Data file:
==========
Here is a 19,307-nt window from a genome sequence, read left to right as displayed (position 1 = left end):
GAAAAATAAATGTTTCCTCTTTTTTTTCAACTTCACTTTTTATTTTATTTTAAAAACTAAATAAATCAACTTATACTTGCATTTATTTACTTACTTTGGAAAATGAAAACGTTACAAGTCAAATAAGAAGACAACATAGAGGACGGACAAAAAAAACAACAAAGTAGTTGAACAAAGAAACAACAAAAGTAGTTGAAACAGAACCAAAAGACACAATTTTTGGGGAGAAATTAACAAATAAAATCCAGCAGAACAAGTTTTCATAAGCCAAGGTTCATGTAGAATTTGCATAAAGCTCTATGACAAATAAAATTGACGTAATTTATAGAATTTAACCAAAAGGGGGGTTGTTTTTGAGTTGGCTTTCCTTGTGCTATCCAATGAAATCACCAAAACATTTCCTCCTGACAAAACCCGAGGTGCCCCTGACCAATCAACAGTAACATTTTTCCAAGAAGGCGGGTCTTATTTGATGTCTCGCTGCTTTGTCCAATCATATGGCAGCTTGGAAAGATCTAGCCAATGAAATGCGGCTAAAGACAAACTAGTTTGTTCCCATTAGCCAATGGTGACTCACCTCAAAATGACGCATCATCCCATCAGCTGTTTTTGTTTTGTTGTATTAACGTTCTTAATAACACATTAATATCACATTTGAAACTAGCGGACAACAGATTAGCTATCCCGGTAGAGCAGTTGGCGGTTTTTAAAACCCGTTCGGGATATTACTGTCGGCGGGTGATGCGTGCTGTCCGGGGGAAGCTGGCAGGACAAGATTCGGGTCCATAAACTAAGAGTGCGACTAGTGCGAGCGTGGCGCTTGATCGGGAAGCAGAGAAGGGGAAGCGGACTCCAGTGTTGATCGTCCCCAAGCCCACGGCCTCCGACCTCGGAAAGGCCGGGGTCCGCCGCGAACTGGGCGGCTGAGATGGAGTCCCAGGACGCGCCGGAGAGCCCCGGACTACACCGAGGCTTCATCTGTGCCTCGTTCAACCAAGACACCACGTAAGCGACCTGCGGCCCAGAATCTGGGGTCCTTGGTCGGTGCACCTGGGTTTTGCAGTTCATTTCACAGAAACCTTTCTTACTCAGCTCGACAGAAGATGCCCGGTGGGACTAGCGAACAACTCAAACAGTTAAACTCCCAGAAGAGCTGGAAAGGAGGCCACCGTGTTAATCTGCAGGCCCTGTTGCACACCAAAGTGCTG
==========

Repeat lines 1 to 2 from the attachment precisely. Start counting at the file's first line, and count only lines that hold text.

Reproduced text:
Here is a 19,307-nt window from a genome sequence, read left to right as displayed (position 1 = left end):
GAAAAATAAATGTTTCCTCTTTTTTTTCAACTTCACTTTTTATTTTATTTTAAAAACTAAATAAATCAACTTATACTTGCATTTATTTACTTACTTTGGAAAATGAAAACGTTACAAGTCAAATAAGAAGACAACATAGAGGACGGACAAAAAAAACAACAAAGTAGTTGAACAAAGAAACAACAAAAGTAGTTGAAACAGAACCAAAAGACACAATTTTTGGGGAGAAATTAACAAATAAAATCCAGCAGAACAAGTTTTCATAAGCCAAGGTTCATGTAGAATTTGCATAAAGCTCTATGACAAATAAAATTGACGTAATTTATAGAATTTAACCAAAAGGGGGGTTGTTTTTGAGTTGGCTTTCCTTGTGCTATCCAATGAAATCACCAAAACATTTCCTCCTGACAAAACCCGAGGTGCCCCTGACCAATCAACAGTAACATTTTTCCAAGAAGGCGGGTCTTATTTGATGTCTCGCTGCTTTGTCCAATCATATGGCAGCTTGGAAAGATCTAGCCAATGAAATGCGGCTAAAGACAAACTAGTTTGTTCCCATTAGCCAATGGTGACTCACCTCAAAATGACGCATCATCCCATCAGCTGTTTTTGTTTTGTTGTATTAACGTTCTTAATAACACATTAATATCACATTTGAAACTAGCGGACAACAGATTAGCTATCCCGGTAGAGCAGTTGGCGGTTTTTAAAACCCGTTCGGGATATTACTGTCGGCGGGTGATGCGTGCTGTCCGGGGGAAGCTGGCAGGACAAGATTCGGGTCCATAAACTAAGAGTGCGACTAGTGCGAGCGTGGCGCTTGATCGGGAAGCAGAGAAGGGGAAGCGGACTCCAGTGTTGATCGTCCCCAAGCCCACGGCCTCCGACCTCGGAAAGGCCGGGGTCCGCCGCGAACTGGGCGGCTGAGATGGAGTCCCAGGACGCGCCGGAGAGCCCCGGACTACACCGAGGCTTCATCTGTGCCTCGTTCAACCAAGACACCACGTAAGCGACCTGCGGCCCAGAATCTGGGGTCCTTGGTCGGTGCACCTGGGTTTTGCAGTTCATTTCACAGAAACCTTTCTTACTCAGCTCGACAGAAGATGCCCGGTGGGACTAGCGAACAACTCAAACAGTTAAACTCCCAGAAGAGCTGGAAAGGAGGCCACCGTGTTAATCTGCAGGCCCTGTTGCACACCAAAGTGCTG